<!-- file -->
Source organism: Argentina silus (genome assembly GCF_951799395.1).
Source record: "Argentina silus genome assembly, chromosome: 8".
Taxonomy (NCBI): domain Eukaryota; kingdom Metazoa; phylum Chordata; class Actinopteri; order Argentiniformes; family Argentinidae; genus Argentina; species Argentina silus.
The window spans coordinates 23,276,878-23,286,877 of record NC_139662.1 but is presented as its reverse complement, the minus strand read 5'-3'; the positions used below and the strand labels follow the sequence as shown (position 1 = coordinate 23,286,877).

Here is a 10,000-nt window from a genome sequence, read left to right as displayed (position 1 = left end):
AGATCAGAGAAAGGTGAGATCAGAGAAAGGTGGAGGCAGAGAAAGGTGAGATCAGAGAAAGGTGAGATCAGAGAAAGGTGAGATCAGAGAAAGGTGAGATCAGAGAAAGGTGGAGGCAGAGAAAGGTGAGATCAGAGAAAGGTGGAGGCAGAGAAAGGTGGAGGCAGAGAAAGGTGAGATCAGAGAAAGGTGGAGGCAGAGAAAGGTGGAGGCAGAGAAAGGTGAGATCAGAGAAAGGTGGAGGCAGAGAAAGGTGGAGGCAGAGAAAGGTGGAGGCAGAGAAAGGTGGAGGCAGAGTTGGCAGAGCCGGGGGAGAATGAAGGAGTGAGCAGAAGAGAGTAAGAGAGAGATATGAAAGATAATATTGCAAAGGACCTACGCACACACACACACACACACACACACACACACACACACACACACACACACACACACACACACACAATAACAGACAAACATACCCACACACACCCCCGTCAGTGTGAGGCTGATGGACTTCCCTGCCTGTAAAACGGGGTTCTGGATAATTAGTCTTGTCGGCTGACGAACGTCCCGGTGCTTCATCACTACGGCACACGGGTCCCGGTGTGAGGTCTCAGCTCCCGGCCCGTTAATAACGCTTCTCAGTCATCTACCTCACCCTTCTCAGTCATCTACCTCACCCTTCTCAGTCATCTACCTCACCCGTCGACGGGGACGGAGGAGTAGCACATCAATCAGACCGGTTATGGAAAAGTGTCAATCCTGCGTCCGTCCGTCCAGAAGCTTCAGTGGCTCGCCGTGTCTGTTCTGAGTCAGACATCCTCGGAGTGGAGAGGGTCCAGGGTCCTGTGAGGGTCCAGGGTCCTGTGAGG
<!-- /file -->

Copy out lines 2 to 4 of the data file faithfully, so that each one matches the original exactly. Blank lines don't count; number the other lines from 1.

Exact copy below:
Source record: "Argentina silus genome assembly, chromosome: 8".
Taxonomy (NCBI): domain Eukaryota; kingdom Metazoa; phylum Chordata; class Actinopteri; order Argentiniformes; family Argentinidae; genus Argentina; species Argentina silus.
The window spans coordinates 23,276,878-23,286,877 of record NC_139662.1 but is presented as its reverse complement, the minus strand read 5'-3'; the positions used below and the strand labels follow the sequence as shown (position 1 = coordinate 23,286,877).